Iím furious that the men look down on us women. They say we donít do anything. They say we canít even do housework right. Or find a job, like we have on Team Lioness. During the work week, Purity and Leah live at Camp Lemomo, together with their male colleagues.

They relax, sleep and eat under one roof. Normally, the Maasaiís daily routine separates the genders. For the Maasai men in the camp, living together with their female colleagues took some getting used to at the start. In their culture, close contact with women is limited to family members.

You always have to be informed about whatís going on. Thatís right. Could you stand up so I can move forward? The men in our village are very different from our colleagues. We live closely with our co-workers – like with siblings.

Thatís why the people in the villages donít have a very good opinion of us. They look down on us and gossip about us. Itís really not very supportive. What prayers can do. True. Hopefully, God will send you twins. Let us pray. Send Nkaru a wife. Protect the government. Everyone should pray for that.

You are blessed. May God send us luck. May he guide us… When weíre walking in the bush… May he protect us… With his lovely fragrance. For Purity being allowed to say the dinner time prayer is small triumph – because thatís a male domain. She and Leah had to apply to the village elders

To get their jobs on Team Lioness. They also had to prove they were physically fit and well educated. At the start, the others thought we would just have a good time with the men, all alone with them in the bush. People had really dirty thoughts. But over time they came to understand

We were here for work and no other reason. Itís February. The sun rises at 6:45 a.m. Itís time for roll call. Jump in, right turn. Running on the spot. One two. Three, four. One, two. Three, four. At the beginning, the male rangers didnít believe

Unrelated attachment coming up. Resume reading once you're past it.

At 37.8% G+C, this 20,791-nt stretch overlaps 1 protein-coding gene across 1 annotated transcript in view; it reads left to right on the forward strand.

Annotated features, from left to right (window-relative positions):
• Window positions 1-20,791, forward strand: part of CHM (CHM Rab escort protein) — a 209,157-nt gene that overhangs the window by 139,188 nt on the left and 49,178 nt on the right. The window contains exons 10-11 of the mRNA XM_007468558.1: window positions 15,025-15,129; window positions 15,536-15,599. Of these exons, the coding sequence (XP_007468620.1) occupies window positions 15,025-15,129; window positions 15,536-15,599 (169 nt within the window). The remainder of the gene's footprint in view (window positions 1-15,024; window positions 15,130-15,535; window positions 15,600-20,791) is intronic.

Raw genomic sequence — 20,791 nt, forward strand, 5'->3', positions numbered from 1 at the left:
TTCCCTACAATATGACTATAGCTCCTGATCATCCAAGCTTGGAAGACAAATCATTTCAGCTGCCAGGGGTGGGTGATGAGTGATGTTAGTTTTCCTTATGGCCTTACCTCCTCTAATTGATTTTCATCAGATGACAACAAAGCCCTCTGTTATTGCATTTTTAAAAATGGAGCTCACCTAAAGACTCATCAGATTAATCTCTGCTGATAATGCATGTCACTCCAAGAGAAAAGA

Weíd be up to the challenges. The job is so hard. We have to hike through the bush for hours. They thought weíd never keep up because we were women. They didnít know any women before who did this type of work. We are the first. One, down, up. Count out loud, down. One.

Louder. Straighten your leg. Two. Down. Three. Keep your head further down. Four. Down. More than 800 elephants are living in the region at this time. There are no national park boundaries for them. They migrate from park to park and regularly cross Maasai territory. The other side… The other side.

The female rangers are called out again and again. A herd of elephants has approached a village. The elephant cows are restless because they have young with them. Itís a dangerous situation for the female rangers. On one of my first patrols, we were attacked by a buffalo.

And some were injured. I was quite frustrated and wanted to quit the job. But our colleagues were so encouraging. Today I know that these are the challenges I have to face. After that, I never thought of giving up. Dangerous missions make for strong bonds.